PHOENIX (CN) — An attorney for Arizona Secretary of State Katie Hobbs urged a judge Wednesday to stop state Attorney General Mark Brnovich from pursuing a criminal action against her for planning to take a candidate signature-gathering system offline for maintenance.
Hobbs, a Democrat, sued Brnovich this month in Maricopa County Superior Court to stop him from pursuing her criminally while her office performs maintenance on Arizona's “E-qual” website. According to the lawsuit, she will "suffer irreparable harm from these threats of unlawful criminal prosecution that could affect her livelihood.”
The injunction could help protect "private personal and property rights" amid a legal battle, according to the suit.
Hobbs claims her office needs to temporarily pull the site offline to remap districts ahead of county elections. The remapping would align voters with newly drawn congressional and legislative districts, but the shutdown would happen a month before the April 4 deadline for candidates to finalize their petitions.
Brnovich's office claimed in court Wednesday that the remapping is a significant strain to candidates moving towards requirements to appear on election ballots.
"The secretary uses words like temporarily or for a limited time. It's not a temporary shutdown; we're talking about four weeks here," said Deputy Solicitor General Michael Catlett. "And it's not just any period of time; it's the last four weeks in the period when candidates are fervently trying to gather signatures so that they can appear on the ballot."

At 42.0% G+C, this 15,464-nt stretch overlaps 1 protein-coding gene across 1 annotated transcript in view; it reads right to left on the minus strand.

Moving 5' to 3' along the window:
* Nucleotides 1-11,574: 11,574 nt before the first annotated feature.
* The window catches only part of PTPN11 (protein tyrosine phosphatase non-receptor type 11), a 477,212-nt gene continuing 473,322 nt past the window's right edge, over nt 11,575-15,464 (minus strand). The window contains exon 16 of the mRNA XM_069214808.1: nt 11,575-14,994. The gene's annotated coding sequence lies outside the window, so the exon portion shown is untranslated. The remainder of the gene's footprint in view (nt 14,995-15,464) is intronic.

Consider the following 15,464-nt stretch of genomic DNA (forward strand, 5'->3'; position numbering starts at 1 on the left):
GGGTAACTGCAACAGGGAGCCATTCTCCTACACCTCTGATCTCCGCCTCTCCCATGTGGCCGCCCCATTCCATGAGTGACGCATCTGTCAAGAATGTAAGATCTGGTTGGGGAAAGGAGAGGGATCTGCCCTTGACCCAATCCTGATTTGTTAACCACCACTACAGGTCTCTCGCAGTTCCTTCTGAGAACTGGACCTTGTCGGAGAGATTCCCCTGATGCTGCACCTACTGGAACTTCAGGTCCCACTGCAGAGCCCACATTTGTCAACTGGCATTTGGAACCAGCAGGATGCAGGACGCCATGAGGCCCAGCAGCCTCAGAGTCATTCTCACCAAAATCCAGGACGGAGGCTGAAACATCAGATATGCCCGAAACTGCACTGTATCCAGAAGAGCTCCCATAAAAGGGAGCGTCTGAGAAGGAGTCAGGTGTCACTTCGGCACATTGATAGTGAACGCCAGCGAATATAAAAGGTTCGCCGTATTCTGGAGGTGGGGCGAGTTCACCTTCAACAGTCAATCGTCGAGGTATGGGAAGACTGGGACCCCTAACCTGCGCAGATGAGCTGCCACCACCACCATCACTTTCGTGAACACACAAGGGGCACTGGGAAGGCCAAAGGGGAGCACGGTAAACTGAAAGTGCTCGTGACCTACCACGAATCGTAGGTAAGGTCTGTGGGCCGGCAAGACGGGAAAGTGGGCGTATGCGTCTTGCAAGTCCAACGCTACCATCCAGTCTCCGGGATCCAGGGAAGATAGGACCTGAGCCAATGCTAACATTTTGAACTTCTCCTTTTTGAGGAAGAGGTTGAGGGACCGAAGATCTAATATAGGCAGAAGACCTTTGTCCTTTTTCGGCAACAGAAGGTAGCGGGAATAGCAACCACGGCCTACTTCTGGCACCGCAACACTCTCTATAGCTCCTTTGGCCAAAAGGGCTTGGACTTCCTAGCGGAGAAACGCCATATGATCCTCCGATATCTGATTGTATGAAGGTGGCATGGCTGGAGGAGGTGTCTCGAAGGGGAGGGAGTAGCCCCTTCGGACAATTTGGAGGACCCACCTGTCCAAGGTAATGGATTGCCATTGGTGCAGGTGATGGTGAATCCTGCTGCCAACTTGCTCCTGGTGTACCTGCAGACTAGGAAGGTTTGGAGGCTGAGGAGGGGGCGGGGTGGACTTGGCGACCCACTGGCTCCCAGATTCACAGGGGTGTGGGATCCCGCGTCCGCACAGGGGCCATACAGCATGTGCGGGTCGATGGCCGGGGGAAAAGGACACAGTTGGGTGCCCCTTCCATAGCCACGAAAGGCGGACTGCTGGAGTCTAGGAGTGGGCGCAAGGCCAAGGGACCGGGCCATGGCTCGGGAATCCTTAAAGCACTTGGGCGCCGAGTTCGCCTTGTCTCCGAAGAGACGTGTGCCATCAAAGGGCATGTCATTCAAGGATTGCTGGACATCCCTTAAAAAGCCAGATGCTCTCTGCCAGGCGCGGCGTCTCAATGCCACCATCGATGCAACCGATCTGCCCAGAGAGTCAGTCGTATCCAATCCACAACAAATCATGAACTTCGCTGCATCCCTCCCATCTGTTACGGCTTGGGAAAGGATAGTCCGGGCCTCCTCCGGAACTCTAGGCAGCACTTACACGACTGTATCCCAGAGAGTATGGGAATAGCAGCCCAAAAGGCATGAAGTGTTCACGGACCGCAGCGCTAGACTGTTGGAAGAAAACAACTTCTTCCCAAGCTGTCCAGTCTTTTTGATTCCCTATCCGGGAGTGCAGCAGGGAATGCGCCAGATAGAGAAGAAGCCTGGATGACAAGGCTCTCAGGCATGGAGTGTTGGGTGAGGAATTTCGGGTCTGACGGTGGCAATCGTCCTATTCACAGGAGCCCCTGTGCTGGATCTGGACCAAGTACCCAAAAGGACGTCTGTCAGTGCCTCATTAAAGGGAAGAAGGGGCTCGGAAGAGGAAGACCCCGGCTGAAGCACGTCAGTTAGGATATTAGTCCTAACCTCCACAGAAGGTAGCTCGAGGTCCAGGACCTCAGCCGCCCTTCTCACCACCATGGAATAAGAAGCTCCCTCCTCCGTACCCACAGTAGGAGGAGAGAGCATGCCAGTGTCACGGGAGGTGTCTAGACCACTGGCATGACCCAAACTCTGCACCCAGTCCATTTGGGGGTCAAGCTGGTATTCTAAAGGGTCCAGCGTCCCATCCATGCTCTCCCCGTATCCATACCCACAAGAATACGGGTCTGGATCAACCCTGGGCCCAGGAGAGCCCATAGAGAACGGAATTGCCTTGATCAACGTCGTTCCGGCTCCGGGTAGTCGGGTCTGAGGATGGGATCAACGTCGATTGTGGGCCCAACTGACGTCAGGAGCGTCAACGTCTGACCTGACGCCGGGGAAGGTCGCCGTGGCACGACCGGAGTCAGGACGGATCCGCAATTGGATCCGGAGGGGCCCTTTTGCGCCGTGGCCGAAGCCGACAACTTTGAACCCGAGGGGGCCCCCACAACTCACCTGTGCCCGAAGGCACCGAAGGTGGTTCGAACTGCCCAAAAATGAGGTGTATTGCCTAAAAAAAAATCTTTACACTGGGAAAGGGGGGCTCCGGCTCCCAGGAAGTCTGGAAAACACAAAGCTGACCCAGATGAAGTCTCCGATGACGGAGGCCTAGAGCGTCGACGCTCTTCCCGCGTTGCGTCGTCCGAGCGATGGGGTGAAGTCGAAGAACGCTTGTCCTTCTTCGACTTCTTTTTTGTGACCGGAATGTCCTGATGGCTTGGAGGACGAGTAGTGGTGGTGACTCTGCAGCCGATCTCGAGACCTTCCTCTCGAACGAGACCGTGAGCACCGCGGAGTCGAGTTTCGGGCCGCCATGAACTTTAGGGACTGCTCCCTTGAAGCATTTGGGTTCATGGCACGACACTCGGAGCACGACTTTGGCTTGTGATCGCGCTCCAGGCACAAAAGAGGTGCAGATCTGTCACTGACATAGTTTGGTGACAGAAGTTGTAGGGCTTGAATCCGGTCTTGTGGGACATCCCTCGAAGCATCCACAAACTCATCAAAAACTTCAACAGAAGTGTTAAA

Hobbs, who is running for Arizona governor, is a front-runner for the Democratic nomination. Her attorney suggested that Brnovich, a Republican who is running for the U.S. Senate seat currently occupied for Mark Kelly, was not qualified to understand the secretary's position.
"If Attorney General Brnovich wishes to operate and administer elections, perhaps instead of running for the U.S. Senate, he should run to be the county recorder," said Roopali Desai of Coppersmith Brockelman. "He does not understand county elections administration. He does not understand how E-qual works."
Desai argued that if the state does not update the system ahead of some county elections, it could open up litigation against the elections clerks in those counties for accepting signatures in invalid districts.
"The Legislature passed a statute supported by the secretary last year that allows them to obtain signatures from folks either in the old legislative congressional district or the new congressional legislative district," Catlett said. "There's no dispute by anyone that the current system as it's currently running is somehow inconsistent with the law."
Catlett acknowledged county recorders would have to manually scrub signatures to ensure they migrate to their correct districts. He stopped short of saying that was a burden too significant for the recorders to bear.
"The fact that they're just going to have too much work to do is based on sheer speculation," Catlett said.
Despite Catlett's claims, both Coconino County and Yavapai County recorders signed declarations in the suit claiming the burden would be too great for them as they transition to primaries in August.
Judge Joan Sinclair did not issue a ruling in court but recognized the fast-approaching March shutdown deadline.
"I'm going to be taking this under advisement, and I will issue my ruling as soon as I possibly can," Sinclair said. "I know time is of the essence here."
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